The electronic abstract submission form opens on January 6, 2021 at 9:00am EST and will close on January 29, 2021 at 5:00pm EST. No paper abstracts will be accepted. Upon submitting your form, a confirmation email will be generated. If a confirmation email is not received, please let us know by emailing firstname.lastname@example.org.
Your abstract information must include the following and adhere to the specified character limits (including spaces):
- Title – 200 Characters
- Background – 550 Characters
- Methods – 835 Characters
- Results – 1150 Characters
- Conclusion – 400 Characters
Important: Only one abstract may be submitted per person. We will have a limit on the number of abstracts accepted. Tables, charts, graphs, etc. will not be able to be attached. Please note that case studies and literature reviews cannot be submitted.
- Bench or Basic Science Research
This type of research is conducted in the laboratory with solutions, test tubes, cell cultures, pipettes, etc. Traditionally, basic science research focuses on the acquisition of knowledge regarding fundamental questions about the structure and function of the basic structures of human life (DNA, proteins, etc.). While basic science research often has clinical significance, the research has not yet been directly applied to patient care.
- Clinical Research
Clinical research aims to advance medical knowledge by studying people, either through direct interaction or through the collection and analysis of blood, tissues, or other samples. Clinical research is typically conducted with humans or on material of human origin, such as tissues and specimens and can include mechanisms of human disease, therapeutic interventions, and clinical trials.
*Note: Other forms of research, including HSR Epidemiology and QI are often considered clinical research, so if your research fits into one of those categories, select one of those rather than this broader category.
- Health Services Research (HSR)
The field of scientific investigation that studies how social factors, financing systems, organizational structures and processes, health technologies, and personal behaviors affect access to and use of health care, the quality and cost of health care, and ultimately health outcomes. (Academy for Health Services Research and Health Policy)
- Epidemiology Research
Epidemiology is the study of the distribution and determinants of health-related states and events in specified populations, and the application of this study to the control of public health problems. (https://www.cdc.gov/OPHSS/CSELS/DSEPD/SS1978/Lesson1/Section1.html#_ref1)
- Medical Education Research
Medical education research aims to advance the knowledge, skills, and professionalism of health professional learners by understanding and evaluating educational ecosystems. Research in medical education often seeks to design and evaluate curricular innovations and/or assess and transform the culture underlying medical education (AAMC).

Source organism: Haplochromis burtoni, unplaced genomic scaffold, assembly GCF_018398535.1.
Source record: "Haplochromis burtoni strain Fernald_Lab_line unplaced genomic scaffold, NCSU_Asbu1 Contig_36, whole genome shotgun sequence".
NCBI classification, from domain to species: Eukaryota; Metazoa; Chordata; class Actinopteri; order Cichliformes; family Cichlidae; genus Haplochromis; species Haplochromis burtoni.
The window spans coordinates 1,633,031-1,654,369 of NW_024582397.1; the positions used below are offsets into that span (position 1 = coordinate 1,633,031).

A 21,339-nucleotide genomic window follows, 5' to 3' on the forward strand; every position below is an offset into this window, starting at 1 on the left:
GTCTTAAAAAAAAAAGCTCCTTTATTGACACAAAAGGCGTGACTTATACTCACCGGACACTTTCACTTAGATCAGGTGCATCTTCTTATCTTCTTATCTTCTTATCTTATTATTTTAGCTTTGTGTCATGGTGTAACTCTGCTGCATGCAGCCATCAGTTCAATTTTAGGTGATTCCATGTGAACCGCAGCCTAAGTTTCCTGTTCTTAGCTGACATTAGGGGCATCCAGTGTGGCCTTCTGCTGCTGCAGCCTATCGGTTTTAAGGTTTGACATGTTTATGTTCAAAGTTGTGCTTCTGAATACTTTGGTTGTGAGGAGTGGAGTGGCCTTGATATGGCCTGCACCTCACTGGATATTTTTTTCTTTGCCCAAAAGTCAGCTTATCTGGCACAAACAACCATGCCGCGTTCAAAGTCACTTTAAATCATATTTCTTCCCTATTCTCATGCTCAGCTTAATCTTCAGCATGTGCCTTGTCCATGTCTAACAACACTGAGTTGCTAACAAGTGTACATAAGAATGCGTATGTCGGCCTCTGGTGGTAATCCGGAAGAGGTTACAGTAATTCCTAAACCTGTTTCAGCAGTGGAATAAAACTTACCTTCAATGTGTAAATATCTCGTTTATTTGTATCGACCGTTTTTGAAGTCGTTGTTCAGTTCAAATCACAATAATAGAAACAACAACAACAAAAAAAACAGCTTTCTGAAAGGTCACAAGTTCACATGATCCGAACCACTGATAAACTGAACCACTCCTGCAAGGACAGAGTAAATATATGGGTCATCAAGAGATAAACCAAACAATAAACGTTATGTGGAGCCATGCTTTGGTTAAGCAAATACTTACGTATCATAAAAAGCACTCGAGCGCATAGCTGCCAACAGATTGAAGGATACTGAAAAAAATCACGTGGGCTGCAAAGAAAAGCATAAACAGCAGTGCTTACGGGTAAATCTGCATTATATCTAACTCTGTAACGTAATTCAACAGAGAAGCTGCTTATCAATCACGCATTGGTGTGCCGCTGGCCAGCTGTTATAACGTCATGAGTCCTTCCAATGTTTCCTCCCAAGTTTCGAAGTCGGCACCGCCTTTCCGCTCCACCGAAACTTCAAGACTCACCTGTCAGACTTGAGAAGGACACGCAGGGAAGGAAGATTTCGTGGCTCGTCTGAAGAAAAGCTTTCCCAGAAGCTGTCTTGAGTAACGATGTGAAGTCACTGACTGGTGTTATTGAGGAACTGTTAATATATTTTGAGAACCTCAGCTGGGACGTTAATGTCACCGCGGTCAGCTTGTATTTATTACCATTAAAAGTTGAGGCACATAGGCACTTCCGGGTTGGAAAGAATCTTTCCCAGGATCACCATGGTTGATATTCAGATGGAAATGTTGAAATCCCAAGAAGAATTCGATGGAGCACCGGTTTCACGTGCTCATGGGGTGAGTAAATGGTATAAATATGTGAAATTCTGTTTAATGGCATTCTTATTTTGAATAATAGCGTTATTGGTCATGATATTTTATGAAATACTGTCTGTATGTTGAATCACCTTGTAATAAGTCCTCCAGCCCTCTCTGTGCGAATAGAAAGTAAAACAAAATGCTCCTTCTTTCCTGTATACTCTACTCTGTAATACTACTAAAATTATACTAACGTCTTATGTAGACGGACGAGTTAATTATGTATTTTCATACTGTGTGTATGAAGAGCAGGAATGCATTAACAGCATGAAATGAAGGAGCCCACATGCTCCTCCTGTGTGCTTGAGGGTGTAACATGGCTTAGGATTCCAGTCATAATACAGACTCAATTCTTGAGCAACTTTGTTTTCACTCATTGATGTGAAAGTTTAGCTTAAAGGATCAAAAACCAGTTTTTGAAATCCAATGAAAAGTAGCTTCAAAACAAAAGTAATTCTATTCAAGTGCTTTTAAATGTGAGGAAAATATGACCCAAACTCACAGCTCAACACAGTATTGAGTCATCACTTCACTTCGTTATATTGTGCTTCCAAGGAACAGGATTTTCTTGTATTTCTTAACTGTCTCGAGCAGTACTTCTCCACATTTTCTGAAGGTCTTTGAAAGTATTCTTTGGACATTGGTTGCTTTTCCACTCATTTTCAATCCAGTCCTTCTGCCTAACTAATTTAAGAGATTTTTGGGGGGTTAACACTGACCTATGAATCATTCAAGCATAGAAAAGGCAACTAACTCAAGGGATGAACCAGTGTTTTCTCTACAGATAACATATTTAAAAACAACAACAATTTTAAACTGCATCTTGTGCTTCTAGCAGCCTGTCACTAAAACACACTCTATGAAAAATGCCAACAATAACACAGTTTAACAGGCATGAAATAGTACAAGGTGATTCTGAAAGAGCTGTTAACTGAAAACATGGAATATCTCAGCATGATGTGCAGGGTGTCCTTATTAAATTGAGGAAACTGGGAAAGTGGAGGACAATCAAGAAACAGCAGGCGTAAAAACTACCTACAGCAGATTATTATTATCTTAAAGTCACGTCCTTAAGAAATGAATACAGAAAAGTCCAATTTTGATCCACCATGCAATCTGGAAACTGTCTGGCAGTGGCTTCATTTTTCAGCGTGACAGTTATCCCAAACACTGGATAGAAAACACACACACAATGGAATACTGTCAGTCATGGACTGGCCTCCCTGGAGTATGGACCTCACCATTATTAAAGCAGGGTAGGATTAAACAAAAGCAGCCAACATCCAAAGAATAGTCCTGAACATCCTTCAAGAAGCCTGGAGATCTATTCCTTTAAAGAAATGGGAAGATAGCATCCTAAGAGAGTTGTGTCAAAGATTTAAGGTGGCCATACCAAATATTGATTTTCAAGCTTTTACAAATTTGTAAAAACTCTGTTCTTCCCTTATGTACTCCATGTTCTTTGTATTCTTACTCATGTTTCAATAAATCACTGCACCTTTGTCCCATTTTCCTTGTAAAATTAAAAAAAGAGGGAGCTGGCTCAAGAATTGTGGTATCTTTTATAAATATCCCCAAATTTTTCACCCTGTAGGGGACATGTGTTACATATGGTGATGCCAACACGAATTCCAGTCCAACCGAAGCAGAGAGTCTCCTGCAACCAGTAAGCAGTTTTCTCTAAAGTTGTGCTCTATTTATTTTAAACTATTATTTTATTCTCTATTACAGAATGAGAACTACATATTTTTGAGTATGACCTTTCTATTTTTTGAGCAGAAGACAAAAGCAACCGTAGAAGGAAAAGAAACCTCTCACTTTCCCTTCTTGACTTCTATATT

- Quality Improvement (QI)
Involves systematic, data-guided activities designed to bring about immediate and improvements in health delivery in particular settings. The QI process involves evaluating and learning from experience, and is thus usually an iterative process. (Hastings Center workgroup)
- Translational Research
Describes a continuum of research from the laboratory into real-world practice. T1 research typically tests findings from basic research for clinical applicability or effect. T2 research tests new interventions in controlled environments (efficacy studies, phase II and phase III clinical trials). T3 tests how interventions work in real-world settings (effectiveness trials, phase IV clinical trials, implementation studies). T4 studies factors and interventions that influence population health. (University of Minnesota CTSI website).
Note: Since T2-T4 research describes studies that might also fit other categories of research listed in this document, this category should be primarily for early (T1) research. T1 research has commonly been referred to as “bench-to-bedside” and harnesses knowledge from basic science to produce drugs, devices, treatments, etc. for patients.
Faculty with rank at or below the assistant professor level, medical residents, and graduate and medical student researchers are encouraged to submit abstracts. We also encourage post-doctoral fellows who are research associates or assistants, working in Department of Medicine laboratories with the following degrees: MD, PhD, DDS, DO, MBBS or ScD, to submit. Multiple abstracts from one laboratory are allowed. However, investigators and fellows from a single laboratory cannot submit identical abstracts.